Steven Naismith's flowering talent has been symbolic of the progress Kilmarnock have steadily made under the canny management of Jim Jefferies.

Last night, he bloomed with perfect timing to propel the club to within 90 minutes of its first major trophy in a decade.

Jefferies has stated that winning the CIS Insurance Cup under the persistent financial restraints at Rugby Park would outstrip everything achieved in his long coaching career to date. If he is eventually bathed in satisfaction come the final at Hampden on March 18, then he will owe the greatest debt to the young talent he has so carefully schooled.

Naismith's wonderful hat-trick left Falkirk in despair. They simply had no answer or equivalent to the 20-year-old's potent combination of technique, persistence and power.

Alex McLeish watched from the main stand at Fir Park, having selected Naismith in the pool for next week's Scotland B international against Finland. On this form, he now has 13 goals for the season, elevation to the full squad may well be next.

Kilmarnock may not yet have their hands on the trophy, but surely now they get Falkirk for keeps. This was their sixth successive victory over John Hughes's side, who failed to build upon a promising start. Their prized talent, Alan Gow, endured an evening of frustration.

Traffic congestion on the approaches to Motherwell forced a 15-minute delay to kick-off and allowed the pre-match tension to simmer a while longer in both dressing rooms. The jitters that are an intrinsic part of the semi-final experience were exhibited in long stretches of a committed yet disjointed first half.

Russell Latapy arrowed a diagonal free-kick on to the head of Jack Ross and the Falkirk captain's thumping header across goal was well clutched by Alan Combe. Then Vitor Lima seized upon a loose ball 25 yards out to whack a low shot that zipped just wide of the Kilmarnock goalkeeper's right-hand post as he stood static and concerned.

Naismith, though, began to signal his intent. He was played through the inside-left channel by Colin Nish but, having hared into the box, could only strike a bouncing shot that was comfortably gathered by Kasper Schmeichel. The combination between the Kilmarnock forwards, though, worked perfectly after 29 minutes. Nish flicked on a delivery from Peter Leven, catching the Falkirk defence square and exposed. Naismith's chest control primed the chance and he cracked a right-foot drive low and angled beyond Schmeichel. The Kilmarnock coaching staff burst on to the pitch from their technical area to bellow their delight.

There were, though, to be outbursts of a different nature between the benches before the interval. Frazer Wright was incensed at what he viewed as a dive from Carl Finnigan, Falkirk's recent attacking signing, and that was a perception shared by Jefferies and his assistant, Billy Brown.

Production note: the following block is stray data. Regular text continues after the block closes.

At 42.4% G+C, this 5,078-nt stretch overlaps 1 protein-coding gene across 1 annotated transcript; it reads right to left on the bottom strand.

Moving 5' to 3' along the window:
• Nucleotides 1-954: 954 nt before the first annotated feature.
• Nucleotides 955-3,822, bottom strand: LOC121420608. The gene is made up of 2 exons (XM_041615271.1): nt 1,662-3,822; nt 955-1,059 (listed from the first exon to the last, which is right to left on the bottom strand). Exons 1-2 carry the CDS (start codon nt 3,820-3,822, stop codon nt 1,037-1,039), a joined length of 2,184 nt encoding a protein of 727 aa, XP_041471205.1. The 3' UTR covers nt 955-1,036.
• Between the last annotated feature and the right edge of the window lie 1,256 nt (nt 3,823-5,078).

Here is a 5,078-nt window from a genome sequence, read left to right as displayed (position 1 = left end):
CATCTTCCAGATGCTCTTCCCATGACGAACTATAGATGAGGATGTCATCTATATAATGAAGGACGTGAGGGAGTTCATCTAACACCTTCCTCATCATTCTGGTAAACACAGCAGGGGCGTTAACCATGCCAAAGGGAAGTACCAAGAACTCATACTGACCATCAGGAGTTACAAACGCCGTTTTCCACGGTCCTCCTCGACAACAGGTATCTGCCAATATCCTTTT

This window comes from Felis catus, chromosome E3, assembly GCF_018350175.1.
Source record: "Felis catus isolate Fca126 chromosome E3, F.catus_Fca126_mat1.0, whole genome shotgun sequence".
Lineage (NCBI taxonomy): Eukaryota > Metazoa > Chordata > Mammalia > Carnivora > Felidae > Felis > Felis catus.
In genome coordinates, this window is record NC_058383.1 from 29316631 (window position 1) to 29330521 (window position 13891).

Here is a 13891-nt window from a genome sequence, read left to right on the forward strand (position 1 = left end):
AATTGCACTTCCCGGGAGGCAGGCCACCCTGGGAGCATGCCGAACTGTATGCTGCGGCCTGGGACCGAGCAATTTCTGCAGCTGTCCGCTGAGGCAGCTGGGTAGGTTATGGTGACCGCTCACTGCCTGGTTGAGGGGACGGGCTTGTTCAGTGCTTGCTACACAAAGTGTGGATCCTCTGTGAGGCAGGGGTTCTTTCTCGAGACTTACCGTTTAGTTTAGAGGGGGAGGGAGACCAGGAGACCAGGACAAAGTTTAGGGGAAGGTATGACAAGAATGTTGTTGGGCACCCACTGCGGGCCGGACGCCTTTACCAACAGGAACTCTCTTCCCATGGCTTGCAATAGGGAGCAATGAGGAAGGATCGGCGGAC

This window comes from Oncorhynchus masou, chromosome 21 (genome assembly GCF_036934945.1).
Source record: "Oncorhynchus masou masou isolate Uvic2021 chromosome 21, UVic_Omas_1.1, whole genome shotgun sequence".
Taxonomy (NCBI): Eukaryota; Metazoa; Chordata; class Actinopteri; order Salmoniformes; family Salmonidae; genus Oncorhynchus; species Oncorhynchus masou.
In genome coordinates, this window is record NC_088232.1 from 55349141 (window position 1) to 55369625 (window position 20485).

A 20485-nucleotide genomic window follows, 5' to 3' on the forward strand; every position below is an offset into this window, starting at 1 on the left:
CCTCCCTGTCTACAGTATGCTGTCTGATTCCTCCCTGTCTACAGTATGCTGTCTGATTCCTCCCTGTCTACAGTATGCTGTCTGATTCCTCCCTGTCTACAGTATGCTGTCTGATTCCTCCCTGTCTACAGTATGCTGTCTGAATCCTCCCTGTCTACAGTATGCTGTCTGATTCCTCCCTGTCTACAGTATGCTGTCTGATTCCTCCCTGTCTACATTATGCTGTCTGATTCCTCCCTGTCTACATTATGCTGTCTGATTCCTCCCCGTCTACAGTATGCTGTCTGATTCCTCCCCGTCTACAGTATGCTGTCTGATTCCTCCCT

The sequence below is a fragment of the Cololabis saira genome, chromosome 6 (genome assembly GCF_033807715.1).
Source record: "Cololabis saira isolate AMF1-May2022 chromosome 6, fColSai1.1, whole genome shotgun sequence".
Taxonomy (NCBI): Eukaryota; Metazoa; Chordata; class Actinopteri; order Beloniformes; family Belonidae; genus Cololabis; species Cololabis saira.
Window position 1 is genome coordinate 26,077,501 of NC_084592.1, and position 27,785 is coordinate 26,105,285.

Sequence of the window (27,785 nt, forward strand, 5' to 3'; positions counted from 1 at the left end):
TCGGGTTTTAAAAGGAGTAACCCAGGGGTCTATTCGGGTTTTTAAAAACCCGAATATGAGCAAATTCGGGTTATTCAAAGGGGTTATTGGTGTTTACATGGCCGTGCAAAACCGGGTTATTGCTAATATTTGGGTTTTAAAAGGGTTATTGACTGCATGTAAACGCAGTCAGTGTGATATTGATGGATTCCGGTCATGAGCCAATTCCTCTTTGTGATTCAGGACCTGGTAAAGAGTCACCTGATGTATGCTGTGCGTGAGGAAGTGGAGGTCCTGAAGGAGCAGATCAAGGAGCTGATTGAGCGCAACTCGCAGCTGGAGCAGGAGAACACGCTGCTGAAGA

Hughes and Brian Rice responded aggressively before the fourth official stepped in.

Kilmarnock had been forced into a first half change when Momo Sylla overstretched himself, with Grant Murray introduced to take over at right-back. They had rarely been been troubled following Murray's 33rd minute introduction until Combe sprang to the rescue with 12 minutes of the second half elapsed.

Ross dinked a teasing pass with the outside out his right foot to bisect the Kilmarnock centre-backs and send Finnigan in on goal. He had time for a touch to compose himself, but ultimately thumped in a shot with more power than precision as Combe stood strong to block at close range.

Almost immediately, that quality of that save was surpassed at the opposite end. Johnston and Nish worked together to feed Naismith and his hammer-blow of a right-foot attempt was brilliantly turned around his near post by Schmeichel.

It is clear Kasper has inherited more than a shock of blond hair from his old man's genetic stock. Peter's boy was, though, to be caught out with 19 minutes remaining as Naismith swooped decisively. The goalkeeper seemed to check out of an initial plan to charge out and intercept a long hoof upfield from Gordon Greer, the ball bouncing on the edge of the area.

Naismith, pressurised by Cedric Uras, managed a touch on his head to set up a right foot shot which he thumped into the net from 16 yards.

Six minutes later he completed a splendid personal and team triumph. Bursting between Uras and Kenny Milne, Naismith was caught by the latter and Kenny Clark, the referee, pointed immediately to the penalty spot.

The finish was as emphatic as the scoreline.